In the book Love Beyond Reason, John Ortberg presents familiar and hidden nuances of a love that emerges revealingly from chapter to chapter, using lived out stories and biblical episodes, as well as familiar illustrations from literature.
Guided step by step between the facets of what the author claims to be a love beyond reason, the reader finally reaches the core of this love: God who has become ragged, descended to ragged people, whom He could not give up.
John Ortberg, having a PhD in clinical psychology at the Fuller Seminary, is a lecturer, Presbyterian pastor, and a writer well known to the public. He builds his book trying to find an answer, in the 12 chapters, to the question: How do you explain a love that cannot be explained? A love that invests in those who are impossible to love, transforms the untouchable, without ever depending on the value of its object but only on the merits of the One who offers it.
To illustrate the story of the two types of love—the love that seeks value in its object and the one that creates value—Ortberg uses the experience of his sister, Barbie, and her favourite doll, Pandy: a doll bought from a department store in Chicago, with a rubber face and hands and a body stuffed with fabric so that it would be soft to the touch.
Pandy was a rag doll, as the author calls it, one that had deteriorated over time to the point where it could no longer be sold or even given to anyone else. However, Barbie continued to love her doll with the same tenderness in the days of its decay as in the days when it was really shiny. She slept with it, brought it to the table, bathed with Pandy, and did not leave it behind at any time, not even on vacation.
On one occasion, the Ortberg family was forced to return to Canada, all the way from the border with Illinois, to the hotel where Pandy had been forgotten. Finally, when Barbie grew up and Pandy became a pile of rags, her mother kept the doll in a box (a privileged fate that no other toys were given). Twenty years later, when Barbie’s little girl reached the age when she wanted a doll, Pandy was taken to a doll hospital in California, where it was restored into the beautiful doll it once was.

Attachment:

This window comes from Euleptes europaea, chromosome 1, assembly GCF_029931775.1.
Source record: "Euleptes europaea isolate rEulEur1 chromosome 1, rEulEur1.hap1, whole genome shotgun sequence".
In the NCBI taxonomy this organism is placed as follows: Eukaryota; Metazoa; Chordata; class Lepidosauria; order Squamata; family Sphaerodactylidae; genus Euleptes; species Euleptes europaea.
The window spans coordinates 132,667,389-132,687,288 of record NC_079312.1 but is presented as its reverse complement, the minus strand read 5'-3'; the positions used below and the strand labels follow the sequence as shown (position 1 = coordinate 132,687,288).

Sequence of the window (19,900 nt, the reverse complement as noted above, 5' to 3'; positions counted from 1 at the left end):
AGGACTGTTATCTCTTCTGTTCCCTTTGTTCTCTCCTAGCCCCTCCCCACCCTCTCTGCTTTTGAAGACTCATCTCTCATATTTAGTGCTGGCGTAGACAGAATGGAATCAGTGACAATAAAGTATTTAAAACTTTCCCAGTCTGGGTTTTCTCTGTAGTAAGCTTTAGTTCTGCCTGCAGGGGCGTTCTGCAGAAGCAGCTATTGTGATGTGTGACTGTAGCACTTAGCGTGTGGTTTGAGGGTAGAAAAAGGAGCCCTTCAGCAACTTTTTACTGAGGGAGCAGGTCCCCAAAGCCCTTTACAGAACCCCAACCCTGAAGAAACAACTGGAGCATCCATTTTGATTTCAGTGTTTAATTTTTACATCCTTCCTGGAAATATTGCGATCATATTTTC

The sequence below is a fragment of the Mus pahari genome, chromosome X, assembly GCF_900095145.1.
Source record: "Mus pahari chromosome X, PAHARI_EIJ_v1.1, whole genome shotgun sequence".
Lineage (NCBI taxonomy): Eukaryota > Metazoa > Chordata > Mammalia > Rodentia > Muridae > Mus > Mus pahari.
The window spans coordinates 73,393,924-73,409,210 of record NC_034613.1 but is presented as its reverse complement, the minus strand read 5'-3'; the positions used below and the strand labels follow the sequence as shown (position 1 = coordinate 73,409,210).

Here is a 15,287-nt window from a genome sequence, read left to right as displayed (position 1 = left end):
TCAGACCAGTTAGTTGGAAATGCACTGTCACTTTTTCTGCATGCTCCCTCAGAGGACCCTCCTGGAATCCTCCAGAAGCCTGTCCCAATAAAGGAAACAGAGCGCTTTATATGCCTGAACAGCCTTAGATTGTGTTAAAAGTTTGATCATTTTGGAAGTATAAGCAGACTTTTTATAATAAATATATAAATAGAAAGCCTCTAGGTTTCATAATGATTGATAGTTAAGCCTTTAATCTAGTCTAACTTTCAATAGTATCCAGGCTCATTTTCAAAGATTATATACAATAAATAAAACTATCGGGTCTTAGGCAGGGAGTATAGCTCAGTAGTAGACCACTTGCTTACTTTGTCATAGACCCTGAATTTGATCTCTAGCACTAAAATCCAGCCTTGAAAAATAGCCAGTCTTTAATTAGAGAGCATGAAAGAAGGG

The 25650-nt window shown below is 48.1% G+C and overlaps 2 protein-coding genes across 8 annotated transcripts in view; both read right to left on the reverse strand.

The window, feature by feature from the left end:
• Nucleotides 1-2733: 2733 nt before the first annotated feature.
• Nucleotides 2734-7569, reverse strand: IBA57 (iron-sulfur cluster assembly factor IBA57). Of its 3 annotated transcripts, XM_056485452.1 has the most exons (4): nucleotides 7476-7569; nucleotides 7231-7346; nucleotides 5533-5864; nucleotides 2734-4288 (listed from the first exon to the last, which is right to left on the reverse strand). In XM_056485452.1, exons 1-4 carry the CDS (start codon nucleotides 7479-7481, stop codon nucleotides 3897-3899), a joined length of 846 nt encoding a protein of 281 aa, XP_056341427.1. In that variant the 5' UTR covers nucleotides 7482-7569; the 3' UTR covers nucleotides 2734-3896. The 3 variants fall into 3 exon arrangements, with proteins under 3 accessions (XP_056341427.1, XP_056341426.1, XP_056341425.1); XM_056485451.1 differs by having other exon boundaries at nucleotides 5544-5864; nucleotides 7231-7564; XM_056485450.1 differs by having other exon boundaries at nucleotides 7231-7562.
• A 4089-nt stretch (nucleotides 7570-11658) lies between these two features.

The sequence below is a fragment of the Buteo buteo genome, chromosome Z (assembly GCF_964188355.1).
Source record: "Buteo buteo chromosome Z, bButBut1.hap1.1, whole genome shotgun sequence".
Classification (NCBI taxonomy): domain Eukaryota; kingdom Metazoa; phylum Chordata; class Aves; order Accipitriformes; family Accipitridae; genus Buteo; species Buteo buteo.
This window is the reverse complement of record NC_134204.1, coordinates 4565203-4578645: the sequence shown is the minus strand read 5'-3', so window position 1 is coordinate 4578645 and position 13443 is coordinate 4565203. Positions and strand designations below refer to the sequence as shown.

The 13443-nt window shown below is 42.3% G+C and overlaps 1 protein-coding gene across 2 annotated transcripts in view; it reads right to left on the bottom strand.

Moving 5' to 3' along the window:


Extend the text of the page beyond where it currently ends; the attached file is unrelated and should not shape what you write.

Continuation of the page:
What gave so much value to a ragged doll was obviously Barbie’s love for it (love that caused, in turn, those who loved the little girl to fall in love with the doll). Even when it had become a toy not worth keeping, Pandy was still loved, not because it was beautiful, but because Barbie loved it with a love that made it more beautiful than any other doll.
Starting from Pandy’s story, Ortberg examines two truths about human beings. The first is that we are rag dolls that have flaws, wounds, and rags that we try to camouflage with more or less skill. The second truth is that God does not love us with the kind of love that is offered only if it finds qualities in others that make them easy to love. We are loved by God with a love that gives us value, that transforms us from creatures torn by sin into priceless treasures.
This is the only kind of love that can give hope to rag dolls, says Ortberg. He recalls that the old English term for this way of loving is charity, a word that expresses love offered without merit, as a gift. As a matter of fact, true love always comes as a gift, says C. S. Lewis, pointing out that each of us has characteristics that cannot be loved naturally.
“It is no one’s fault if they do not so love it…You might as well ask people to like the taste of rotten bread or the sound of a mechanical drill,” says the British writer, noting that the love we receive from loved ones despite (also) having unlovable traits is owed to charity—because “Love Himself [Christ] is in” those who love us.
Using biblical events, lived stories, or episodes from the life of a literary character, Ortberg carefully dusts off ancient truths about the human-Divine relationship, bringing to light the characteristics of a love impossible to understand by human logic. It is a love that gives itself and serves the loved one (“For God so loved the world that he gave his one and only Son, that whoever believes in him shall not perish but have eternal life”—John 3:16).
It is a love that pays attention to us. Jesus noticed the invisible ones and stopped to listen to them and help them. “No one has ever seen like Jesus,” the author says. He saw the man born blind; He saw Zacchaeus in his hiding place; in a noisy crowd, where she could have easily been overlooked, He saw a woman who had been suffering for 12 years. A love that touches the untouchables, be they customs officers, lepers, or the uncircumcised. A love accessible to anyone in desperate need of it.